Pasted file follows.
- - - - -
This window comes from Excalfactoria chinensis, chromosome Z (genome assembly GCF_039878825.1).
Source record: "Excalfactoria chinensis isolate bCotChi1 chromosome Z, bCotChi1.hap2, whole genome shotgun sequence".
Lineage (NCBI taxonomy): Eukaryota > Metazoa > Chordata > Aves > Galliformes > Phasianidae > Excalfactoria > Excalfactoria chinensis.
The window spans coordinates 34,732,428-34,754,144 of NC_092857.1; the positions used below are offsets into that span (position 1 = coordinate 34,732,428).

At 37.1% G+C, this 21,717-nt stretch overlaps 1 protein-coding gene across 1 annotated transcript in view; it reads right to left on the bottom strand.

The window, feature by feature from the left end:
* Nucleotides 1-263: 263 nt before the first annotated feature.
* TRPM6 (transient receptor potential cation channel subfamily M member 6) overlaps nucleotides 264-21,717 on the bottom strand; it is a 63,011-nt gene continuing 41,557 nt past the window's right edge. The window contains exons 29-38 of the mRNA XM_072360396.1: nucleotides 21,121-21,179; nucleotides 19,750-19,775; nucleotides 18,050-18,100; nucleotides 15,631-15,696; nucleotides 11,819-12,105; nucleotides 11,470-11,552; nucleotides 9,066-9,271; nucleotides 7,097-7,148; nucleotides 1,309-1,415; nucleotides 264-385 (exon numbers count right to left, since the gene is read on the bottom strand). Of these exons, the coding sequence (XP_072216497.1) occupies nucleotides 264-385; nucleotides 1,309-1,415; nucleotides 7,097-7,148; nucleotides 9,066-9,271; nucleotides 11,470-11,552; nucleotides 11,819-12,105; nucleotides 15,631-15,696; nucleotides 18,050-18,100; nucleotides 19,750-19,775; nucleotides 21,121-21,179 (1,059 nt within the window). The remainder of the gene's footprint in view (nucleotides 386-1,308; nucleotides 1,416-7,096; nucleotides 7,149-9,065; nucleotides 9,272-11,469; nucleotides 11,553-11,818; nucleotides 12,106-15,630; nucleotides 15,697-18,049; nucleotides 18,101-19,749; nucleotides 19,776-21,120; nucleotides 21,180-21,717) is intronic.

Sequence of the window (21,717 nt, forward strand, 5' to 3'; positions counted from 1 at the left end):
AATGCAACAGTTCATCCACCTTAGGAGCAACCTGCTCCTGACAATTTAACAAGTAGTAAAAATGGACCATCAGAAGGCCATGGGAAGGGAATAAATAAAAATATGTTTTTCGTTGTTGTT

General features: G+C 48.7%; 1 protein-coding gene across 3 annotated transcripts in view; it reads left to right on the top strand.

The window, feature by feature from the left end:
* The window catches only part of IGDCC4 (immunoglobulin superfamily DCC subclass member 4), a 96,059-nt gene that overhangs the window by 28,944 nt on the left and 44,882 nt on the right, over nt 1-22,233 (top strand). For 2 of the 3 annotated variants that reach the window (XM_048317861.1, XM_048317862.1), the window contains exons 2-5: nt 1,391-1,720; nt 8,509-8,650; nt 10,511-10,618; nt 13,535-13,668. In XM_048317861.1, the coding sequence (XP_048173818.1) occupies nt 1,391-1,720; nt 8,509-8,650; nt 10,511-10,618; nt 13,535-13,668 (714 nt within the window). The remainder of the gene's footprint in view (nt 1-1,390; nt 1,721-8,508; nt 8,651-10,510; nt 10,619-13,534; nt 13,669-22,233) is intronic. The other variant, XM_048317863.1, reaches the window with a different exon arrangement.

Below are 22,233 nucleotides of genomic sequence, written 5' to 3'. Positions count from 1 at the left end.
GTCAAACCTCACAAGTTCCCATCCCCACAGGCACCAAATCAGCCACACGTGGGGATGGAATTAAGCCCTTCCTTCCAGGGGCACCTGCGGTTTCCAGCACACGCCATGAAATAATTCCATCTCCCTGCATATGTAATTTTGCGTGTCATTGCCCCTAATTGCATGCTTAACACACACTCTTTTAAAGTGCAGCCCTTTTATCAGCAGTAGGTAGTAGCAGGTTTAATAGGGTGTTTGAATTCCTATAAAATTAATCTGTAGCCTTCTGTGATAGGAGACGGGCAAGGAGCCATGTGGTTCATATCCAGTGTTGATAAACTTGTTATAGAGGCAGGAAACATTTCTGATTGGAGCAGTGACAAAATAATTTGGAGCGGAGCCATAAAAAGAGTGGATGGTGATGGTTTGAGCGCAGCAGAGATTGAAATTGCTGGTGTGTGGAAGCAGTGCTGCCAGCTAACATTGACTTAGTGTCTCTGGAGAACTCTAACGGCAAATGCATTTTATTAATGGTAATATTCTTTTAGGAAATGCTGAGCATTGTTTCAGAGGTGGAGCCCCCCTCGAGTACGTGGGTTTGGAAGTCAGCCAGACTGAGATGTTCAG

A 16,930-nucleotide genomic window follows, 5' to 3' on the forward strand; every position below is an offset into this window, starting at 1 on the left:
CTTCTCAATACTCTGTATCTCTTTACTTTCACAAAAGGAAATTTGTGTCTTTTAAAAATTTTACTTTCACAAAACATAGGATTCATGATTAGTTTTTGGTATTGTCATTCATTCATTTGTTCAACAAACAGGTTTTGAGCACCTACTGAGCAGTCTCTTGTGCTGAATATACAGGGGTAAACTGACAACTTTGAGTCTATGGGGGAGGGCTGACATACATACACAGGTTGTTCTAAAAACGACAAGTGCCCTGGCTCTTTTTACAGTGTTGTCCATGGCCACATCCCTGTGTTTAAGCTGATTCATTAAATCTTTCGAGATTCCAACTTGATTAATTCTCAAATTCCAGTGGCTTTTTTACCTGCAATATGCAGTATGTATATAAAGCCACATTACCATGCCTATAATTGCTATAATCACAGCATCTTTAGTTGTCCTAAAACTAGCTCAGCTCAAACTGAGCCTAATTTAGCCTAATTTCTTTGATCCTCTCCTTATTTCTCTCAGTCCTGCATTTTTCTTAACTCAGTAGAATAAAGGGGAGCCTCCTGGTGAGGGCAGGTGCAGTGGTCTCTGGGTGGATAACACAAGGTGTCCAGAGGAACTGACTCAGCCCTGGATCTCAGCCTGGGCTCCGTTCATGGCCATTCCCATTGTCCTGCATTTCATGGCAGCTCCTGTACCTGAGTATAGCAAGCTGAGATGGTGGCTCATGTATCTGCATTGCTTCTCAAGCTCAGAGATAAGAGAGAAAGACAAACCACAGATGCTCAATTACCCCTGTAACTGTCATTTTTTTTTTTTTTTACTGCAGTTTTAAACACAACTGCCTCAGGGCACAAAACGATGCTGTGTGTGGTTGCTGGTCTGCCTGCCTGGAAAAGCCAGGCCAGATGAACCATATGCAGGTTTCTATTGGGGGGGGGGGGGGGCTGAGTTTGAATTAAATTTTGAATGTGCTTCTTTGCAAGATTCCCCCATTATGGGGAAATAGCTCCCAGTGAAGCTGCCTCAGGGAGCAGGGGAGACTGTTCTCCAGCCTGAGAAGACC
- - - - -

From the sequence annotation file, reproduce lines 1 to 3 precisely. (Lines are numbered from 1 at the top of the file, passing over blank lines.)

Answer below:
This window comes from Excalfactoria chinensis, chromosome Z (genome assembly GCF_039878825.1).
Source record: "Excalfactoria chinensis isolate bCotChi1 chromosome Z, bCotChi1.hap2, whole genome shotgun sequence".
Lineage (NCBI taxonomy): Eukaryota > Metazoa > Chordata > Aves > Galliformes > Phasianidae > Excalfactoria > Excalfactoria chinensis.